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D8-120 S Pourtout Aero Coupe
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  Delage D8-120 S Pourtout Aero Coupe
 

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Country of origin:France
Produced from:1937 - 1939
Numbers built:66 (all versions)
Introduced at:1937 Paris Auto Salon
Designed by:Georges Paulin for Pourtout
Author:Wouter Melissen
Last updated:August 29, 2005
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Click here to download printer friendly versionOne of French motoring's most flamboyant figures, Louis Delage catered almost exclusively to the ever dwindling niche market of the super rich. Especially during the early 1930s, Delage increasingly struggled to find customers for his beautifully engineered but very expensive machines. The almost inevitable bankruptcy was filed in 1935. Rival Delahaye eventually stepped up and acquired the company's assets. Production of Delage vehicles resumed shortly after.

Delage enthusiasts feared that under the new ownership the famous oval badge would simply be stuck to existing Delahaye products. This was certainly the case for the new range of six cylinder models launched in 1935. Fortunately the Delahaye executives recognised the beauty and quality of Delage's own eight cylinder engine. For the D8-100 and D8-120 models that followed in 1936 a new, Delage exclusive eight cylinder engine was developed. These top-of-the-range machines did employ a Delahaye sourced chassis.

Using Delahaye's proven straight six racing engine as a basis, engineer Jean Francois created a new straight eight. Displacing just over 4.3 litre, it was fitted with overhead valves and a single carburettor. It produced around 105 bhp, which matched Delage's original D8 engine introduced at the turn of the decade. Another Delahaye influence was the use of the semi-automatic Cotal gearbox with four forward gears.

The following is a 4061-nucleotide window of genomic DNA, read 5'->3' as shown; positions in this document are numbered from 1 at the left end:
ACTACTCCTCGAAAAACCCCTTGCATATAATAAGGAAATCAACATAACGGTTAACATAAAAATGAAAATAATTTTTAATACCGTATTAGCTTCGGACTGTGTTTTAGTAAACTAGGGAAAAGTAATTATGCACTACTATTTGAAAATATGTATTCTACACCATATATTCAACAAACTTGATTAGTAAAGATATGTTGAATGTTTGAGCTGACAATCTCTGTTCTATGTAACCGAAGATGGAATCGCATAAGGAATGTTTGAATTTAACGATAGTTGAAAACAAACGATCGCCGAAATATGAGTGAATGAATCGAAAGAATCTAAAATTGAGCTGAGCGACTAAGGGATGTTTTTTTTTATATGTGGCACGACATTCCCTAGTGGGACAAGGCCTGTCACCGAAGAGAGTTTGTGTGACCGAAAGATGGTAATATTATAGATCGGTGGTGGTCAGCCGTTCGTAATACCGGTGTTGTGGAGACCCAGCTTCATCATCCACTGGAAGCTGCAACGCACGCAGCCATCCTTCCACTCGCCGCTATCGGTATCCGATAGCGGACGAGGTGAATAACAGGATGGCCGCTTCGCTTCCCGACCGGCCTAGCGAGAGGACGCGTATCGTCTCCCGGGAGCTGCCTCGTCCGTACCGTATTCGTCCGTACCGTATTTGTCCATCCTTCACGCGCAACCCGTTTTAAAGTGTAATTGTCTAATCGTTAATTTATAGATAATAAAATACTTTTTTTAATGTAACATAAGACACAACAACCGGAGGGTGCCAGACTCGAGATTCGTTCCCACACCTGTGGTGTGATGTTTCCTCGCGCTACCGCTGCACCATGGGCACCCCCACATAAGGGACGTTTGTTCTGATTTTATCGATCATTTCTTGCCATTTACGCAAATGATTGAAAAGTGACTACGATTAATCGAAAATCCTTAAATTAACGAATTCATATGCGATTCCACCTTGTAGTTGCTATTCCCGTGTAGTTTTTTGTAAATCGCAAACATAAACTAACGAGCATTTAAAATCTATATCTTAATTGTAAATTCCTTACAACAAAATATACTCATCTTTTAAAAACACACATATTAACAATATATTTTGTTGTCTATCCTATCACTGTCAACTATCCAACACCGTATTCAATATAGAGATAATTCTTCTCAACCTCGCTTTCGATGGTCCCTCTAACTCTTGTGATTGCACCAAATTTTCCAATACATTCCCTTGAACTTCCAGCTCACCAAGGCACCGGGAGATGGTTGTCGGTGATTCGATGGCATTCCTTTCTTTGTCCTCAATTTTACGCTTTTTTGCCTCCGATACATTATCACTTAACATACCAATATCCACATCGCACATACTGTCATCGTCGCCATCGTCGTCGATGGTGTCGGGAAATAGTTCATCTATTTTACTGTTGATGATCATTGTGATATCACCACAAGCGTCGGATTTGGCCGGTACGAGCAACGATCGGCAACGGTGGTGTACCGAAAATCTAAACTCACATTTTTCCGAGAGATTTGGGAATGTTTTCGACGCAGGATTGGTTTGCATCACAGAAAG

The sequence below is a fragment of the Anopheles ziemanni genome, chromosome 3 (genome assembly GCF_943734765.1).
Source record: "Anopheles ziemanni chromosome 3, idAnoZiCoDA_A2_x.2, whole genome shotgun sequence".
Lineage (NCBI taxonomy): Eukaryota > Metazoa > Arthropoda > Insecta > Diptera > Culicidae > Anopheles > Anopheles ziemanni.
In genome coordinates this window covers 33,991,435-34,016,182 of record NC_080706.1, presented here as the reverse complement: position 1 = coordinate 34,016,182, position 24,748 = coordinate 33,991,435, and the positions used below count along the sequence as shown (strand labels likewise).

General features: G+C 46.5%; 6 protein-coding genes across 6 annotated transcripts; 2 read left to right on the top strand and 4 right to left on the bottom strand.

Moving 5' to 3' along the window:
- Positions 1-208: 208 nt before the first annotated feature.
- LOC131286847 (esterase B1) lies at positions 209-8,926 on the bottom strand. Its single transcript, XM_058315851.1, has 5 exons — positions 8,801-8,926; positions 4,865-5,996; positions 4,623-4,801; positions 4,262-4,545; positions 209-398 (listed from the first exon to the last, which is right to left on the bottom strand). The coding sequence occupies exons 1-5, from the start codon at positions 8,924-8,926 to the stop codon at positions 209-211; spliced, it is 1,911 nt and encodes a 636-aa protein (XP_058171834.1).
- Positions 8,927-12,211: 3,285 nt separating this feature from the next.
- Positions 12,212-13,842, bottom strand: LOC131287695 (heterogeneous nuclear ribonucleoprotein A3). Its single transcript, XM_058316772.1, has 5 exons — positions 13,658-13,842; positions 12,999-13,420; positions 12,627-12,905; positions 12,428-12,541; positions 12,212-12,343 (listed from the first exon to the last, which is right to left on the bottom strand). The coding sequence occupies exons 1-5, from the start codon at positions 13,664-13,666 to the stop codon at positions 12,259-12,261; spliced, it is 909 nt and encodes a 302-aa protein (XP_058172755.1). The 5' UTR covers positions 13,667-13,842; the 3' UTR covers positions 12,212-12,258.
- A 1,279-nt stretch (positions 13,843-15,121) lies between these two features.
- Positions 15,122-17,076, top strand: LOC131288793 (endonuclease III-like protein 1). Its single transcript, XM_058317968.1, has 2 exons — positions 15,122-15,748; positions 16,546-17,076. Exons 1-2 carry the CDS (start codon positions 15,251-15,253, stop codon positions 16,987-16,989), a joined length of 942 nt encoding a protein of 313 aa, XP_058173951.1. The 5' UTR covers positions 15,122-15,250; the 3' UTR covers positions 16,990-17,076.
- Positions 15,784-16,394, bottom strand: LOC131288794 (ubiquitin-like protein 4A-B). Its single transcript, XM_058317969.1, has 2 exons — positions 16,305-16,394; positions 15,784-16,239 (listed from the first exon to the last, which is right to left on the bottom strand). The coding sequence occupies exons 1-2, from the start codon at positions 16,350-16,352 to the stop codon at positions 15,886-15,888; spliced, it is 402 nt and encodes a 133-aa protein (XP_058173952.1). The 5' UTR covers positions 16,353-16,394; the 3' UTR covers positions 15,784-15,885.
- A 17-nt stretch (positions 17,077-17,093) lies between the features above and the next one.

Delahaye also supplied the wholly conventional steel ladder-frame chassis. It was suspended by wishbones and a transverse leaf spring at the front, while the rear end consisted of a live axle with longitudinal leaf springs. Of the two models, the D8-100 featured a slightly longer wheelbase; 3400 mm (later 3630 mm) compared to the 3350 mm of the D8-120. Hydraulic drum brakes were fitted all around.

Just like most luxury cars of the day, the new D8 was available as a rolling chassis only. The customer could then have the car clothed by his (or her) coach-builder of choice. Chapron was the natural pick for a more understated design, while the likes of Pourtout and Letourneur & Marchand provided the more extravagant bodies. Surprisingly few D8s were sent to Figoni & Falaschi for their metalwork.

In 1938 the D8 range was extended with the D8-120 S and the D8-100 B. These featured a 4.7 litre version of the straight eight, which produced around 120 bhp in the D8-120 S. Around 100 examples in total were built by the time the War broke out. Delage production did resume but in 1946 only the Delahaye based D6 models were offered.

Even Louis Delage himself bought a D8-120 S and today the final D8 variants are generally considered to be among Delage's finest products. This is also partly due to the artistic highs achieved by the coach-builders and their designers. Particularly the creations Pourtout and Letourneur & Marchand for the luxurious Delage remain as pure works of art.

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